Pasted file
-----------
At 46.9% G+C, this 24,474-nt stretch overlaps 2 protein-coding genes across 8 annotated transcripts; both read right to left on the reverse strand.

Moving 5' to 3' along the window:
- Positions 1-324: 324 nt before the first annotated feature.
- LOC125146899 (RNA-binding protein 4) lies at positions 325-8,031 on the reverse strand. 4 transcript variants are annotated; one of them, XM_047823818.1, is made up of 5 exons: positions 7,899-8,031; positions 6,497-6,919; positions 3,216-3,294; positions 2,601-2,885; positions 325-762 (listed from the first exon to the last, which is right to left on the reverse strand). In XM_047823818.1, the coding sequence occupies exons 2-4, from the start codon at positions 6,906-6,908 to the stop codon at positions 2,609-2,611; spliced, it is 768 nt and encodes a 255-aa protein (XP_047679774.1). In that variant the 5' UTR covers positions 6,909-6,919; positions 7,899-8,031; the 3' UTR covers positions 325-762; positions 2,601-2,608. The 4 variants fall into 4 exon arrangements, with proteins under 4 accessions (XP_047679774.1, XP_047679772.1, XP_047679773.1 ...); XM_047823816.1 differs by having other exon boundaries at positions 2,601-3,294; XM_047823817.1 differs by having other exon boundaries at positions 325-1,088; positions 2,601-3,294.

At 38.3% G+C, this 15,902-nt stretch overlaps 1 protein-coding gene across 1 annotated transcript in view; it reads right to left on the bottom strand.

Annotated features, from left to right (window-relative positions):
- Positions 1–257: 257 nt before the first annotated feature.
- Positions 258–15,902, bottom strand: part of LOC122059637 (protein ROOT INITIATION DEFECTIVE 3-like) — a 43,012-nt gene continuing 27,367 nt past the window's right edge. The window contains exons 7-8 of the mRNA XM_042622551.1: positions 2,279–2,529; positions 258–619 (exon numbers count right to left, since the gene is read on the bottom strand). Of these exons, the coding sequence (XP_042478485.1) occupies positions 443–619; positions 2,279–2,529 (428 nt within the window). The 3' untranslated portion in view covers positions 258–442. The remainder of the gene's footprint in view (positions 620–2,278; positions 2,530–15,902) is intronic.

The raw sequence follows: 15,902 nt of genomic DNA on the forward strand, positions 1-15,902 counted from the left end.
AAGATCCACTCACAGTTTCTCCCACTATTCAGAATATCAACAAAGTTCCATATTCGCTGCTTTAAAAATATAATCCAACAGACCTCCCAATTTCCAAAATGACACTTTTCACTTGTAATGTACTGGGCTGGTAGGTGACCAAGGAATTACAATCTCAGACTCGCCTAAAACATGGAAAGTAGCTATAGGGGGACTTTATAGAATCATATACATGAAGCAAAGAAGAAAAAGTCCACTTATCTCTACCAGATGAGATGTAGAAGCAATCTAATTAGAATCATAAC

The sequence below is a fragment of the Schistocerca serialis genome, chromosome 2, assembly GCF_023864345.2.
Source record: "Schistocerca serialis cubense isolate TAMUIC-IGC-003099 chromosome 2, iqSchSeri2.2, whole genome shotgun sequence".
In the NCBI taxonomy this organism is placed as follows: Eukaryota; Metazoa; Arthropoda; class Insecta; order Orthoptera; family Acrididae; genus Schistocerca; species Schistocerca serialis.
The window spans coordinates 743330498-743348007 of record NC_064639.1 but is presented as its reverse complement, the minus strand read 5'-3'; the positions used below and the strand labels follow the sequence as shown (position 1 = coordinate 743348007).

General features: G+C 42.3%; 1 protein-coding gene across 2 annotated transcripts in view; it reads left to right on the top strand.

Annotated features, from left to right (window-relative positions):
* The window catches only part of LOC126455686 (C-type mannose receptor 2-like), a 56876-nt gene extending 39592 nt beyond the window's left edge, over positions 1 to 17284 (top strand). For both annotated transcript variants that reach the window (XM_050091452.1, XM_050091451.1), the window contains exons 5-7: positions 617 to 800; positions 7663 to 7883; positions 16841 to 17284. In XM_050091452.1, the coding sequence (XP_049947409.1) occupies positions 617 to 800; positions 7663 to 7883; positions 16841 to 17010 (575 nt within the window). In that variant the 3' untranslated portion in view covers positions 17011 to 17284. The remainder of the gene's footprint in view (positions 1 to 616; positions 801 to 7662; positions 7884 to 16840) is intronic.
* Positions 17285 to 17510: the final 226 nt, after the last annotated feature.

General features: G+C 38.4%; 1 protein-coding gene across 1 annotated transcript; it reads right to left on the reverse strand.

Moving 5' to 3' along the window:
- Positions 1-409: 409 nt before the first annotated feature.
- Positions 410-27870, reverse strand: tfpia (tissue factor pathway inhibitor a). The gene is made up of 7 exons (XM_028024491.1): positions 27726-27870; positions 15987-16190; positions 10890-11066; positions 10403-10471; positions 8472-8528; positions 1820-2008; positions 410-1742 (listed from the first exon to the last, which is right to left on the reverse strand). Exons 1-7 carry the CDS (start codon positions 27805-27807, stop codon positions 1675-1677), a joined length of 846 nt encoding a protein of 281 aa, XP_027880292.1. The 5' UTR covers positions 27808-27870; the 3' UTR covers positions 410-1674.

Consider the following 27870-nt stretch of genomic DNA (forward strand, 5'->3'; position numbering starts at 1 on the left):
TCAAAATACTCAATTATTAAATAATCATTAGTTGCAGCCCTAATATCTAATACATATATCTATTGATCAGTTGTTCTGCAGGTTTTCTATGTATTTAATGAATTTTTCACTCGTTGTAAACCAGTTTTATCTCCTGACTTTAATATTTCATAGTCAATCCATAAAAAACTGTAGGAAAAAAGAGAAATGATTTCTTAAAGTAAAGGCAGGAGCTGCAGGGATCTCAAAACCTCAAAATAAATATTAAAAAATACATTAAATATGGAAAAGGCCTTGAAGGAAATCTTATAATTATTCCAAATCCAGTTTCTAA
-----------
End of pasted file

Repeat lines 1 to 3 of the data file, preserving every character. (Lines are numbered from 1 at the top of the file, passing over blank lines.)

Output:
At 46.9% G+C, this 24,474-nt stretch overlaps 2 protein-coding genes across 8 annotated transcripts; both read right to left on the reverse strand.

Moving 5' to 3' along the window:
- Positions 1-324: 324 nt before the first annotated feature.